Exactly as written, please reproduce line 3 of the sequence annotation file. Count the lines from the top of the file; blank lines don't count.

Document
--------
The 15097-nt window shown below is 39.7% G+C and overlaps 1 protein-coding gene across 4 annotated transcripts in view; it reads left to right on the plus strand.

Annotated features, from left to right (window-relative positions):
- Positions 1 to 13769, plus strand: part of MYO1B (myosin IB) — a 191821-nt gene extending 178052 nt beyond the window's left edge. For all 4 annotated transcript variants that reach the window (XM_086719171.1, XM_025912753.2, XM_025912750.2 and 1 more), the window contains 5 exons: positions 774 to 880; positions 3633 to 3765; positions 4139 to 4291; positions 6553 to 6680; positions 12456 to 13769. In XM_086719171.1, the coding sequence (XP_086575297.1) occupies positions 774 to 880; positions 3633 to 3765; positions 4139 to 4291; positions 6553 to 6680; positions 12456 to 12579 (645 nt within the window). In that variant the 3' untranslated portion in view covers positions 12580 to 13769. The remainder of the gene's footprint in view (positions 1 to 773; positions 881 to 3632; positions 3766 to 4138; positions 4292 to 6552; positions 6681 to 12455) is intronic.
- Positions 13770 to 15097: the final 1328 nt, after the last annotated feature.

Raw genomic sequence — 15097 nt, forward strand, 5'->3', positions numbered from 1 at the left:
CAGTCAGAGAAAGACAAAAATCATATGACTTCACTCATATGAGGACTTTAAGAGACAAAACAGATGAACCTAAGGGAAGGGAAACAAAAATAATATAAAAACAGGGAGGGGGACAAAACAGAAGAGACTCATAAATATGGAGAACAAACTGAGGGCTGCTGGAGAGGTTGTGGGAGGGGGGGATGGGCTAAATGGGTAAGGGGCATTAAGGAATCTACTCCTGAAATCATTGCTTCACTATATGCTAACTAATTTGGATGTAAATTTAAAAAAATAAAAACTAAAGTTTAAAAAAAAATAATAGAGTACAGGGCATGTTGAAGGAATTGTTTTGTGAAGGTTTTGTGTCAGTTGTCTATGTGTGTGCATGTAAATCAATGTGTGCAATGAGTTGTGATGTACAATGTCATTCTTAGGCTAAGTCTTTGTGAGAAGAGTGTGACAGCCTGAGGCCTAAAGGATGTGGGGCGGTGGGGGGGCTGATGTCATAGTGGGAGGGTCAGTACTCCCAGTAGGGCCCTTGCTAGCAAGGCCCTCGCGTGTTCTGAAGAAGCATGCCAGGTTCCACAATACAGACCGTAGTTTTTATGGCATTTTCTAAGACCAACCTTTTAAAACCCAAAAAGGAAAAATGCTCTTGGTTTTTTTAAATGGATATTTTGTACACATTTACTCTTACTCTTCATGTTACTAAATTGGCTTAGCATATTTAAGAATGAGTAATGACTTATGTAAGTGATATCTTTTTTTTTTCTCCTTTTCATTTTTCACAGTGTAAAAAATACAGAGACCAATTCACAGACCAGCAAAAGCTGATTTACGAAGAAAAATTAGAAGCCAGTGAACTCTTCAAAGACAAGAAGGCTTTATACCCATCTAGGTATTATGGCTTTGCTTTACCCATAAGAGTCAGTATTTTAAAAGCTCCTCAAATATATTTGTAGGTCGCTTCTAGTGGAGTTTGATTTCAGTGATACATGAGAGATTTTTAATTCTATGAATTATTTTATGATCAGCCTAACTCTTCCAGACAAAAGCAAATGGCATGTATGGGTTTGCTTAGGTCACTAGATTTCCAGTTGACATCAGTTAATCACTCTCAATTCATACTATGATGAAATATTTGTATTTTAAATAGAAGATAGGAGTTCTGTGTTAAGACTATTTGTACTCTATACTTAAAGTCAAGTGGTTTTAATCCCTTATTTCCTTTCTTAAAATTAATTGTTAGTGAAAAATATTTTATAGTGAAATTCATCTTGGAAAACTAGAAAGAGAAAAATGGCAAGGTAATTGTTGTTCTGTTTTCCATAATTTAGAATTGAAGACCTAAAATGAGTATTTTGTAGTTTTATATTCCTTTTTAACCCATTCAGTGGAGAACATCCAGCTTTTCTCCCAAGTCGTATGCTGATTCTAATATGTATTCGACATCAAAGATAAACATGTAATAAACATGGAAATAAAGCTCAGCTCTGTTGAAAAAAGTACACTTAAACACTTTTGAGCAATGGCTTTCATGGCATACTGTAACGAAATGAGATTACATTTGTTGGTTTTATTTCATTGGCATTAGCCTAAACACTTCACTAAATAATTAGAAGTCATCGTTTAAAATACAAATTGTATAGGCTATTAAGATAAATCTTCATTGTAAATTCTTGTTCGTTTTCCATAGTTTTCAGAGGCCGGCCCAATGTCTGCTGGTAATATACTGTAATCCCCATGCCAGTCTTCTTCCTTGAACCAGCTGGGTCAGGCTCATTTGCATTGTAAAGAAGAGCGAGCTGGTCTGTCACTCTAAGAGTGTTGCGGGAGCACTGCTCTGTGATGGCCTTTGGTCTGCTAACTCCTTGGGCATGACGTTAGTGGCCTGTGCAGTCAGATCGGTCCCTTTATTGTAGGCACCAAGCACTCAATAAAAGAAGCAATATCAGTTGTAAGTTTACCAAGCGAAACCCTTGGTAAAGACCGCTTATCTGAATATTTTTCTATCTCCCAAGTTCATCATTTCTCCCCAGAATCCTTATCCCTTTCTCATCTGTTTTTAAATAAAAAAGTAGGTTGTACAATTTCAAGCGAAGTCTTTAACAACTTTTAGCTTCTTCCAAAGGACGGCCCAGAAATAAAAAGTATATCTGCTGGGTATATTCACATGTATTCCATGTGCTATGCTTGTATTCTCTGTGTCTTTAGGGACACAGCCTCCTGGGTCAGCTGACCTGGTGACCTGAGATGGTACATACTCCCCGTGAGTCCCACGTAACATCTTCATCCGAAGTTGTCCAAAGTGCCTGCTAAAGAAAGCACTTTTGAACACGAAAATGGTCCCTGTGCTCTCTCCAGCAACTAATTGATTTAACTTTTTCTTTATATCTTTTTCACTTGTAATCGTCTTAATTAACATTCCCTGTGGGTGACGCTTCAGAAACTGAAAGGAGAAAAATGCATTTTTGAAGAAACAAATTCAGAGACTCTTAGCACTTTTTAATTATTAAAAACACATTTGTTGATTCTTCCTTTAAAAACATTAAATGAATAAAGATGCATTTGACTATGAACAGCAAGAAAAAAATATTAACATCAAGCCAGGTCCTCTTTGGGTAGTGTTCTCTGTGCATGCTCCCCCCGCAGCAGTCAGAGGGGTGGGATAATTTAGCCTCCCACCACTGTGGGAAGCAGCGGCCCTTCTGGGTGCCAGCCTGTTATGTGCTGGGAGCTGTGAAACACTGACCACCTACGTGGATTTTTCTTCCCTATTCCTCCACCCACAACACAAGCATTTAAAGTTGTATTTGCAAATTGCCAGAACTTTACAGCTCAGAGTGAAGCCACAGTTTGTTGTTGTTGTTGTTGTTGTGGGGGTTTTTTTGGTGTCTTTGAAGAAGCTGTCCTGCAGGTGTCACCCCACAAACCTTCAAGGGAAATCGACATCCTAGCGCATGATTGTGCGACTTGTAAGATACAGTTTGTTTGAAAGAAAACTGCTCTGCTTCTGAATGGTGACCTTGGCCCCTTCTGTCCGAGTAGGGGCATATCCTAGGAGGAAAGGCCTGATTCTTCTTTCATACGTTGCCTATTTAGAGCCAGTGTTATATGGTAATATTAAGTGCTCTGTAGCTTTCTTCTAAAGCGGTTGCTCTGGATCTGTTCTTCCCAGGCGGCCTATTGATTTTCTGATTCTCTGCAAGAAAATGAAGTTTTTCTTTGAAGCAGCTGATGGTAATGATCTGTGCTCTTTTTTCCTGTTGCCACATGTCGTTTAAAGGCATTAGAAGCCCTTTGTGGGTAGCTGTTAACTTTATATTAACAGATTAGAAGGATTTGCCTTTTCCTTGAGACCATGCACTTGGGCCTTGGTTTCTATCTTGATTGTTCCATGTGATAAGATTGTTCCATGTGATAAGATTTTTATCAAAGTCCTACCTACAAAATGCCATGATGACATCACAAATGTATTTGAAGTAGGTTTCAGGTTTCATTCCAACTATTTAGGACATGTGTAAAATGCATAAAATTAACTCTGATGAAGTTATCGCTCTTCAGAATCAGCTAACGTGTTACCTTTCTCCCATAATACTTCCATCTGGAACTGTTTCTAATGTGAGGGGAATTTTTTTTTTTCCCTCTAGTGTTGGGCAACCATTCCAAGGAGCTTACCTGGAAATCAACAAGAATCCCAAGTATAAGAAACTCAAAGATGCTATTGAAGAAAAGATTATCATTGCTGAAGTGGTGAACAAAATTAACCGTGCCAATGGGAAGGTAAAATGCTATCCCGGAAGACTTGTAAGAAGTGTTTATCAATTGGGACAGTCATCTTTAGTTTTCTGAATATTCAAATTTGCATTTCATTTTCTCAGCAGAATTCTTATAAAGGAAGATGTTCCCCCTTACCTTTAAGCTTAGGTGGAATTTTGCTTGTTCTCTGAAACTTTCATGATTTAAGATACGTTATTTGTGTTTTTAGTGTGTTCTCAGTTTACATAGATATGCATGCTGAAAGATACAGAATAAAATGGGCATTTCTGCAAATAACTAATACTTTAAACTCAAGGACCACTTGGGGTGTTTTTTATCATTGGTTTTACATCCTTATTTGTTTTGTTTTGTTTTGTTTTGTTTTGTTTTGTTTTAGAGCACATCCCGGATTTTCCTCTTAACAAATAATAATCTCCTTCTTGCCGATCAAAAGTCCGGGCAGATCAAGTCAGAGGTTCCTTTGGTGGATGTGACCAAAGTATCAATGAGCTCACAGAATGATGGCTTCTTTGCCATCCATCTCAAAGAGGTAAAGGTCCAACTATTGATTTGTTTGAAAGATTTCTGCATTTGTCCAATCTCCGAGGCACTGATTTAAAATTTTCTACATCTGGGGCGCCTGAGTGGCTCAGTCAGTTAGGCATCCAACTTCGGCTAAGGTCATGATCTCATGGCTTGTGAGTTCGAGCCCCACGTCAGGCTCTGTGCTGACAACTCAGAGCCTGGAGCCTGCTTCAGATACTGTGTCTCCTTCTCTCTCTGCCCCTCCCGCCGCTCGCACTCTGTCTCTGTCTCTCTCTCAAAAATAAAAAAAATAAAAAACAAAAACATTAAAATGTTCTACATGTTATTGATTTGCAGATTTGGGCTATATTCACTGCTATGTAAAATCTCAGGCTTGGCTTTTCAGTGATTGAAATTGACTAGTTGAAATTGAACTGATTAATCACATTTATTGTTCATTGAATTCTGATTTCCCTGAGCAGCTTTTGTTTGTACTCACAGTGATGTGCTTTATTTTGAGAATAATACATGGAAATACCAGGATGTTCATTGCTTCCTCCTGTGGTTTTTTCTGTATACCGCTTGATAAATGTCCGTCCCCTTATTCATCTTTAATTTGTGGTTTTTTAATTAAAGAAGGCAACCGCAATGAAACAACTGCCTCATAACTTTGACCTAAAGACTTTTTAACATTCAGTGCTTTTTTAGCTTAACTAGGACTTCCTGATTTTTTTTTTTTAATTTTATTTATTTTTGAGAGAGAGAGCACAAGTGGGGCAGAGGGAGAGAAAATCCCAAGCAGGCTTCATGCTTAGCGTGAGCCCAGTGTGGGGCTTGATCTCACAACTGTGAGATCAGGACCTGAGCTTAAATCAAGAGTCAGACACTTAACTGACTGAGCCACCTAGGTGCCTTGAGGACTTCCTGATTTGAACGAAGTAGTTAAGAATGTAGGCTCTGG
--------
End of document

- Positions 1 to 13769, plus strand: part of MYO1B (myosin IB) — a 191821-nt gene extending 178052 nt beyond the window's left edge. For all 4 annotated transcript variants that reach the window (XM_086719171.1, XM_025912753.2, XM_025912750.2 and 1 more), the window contains 5 exons: positions 774 to 880; positions 3633 to 3765; positions 4139 to 4291; positions 6553 to 6680; positions 12456 to 13769. In XM_086719171.1, the coding sequence (XP_086575297.1) occupies positions 774 to 880; positions 3633 to 3765; positions 4139 to 4291; positions 6553 to 6680; positions 12456 to 12579 (645 nt within the window). In that variant the 3' untranslated portion in view covers positions 12580 to 13769. The remainder of the gene's footprint in view (positions 1 to 773; positions 881 to 3632; positions 3766 to 4138; positions 4292 to 6552; positions 6681 to 12455) is intronic.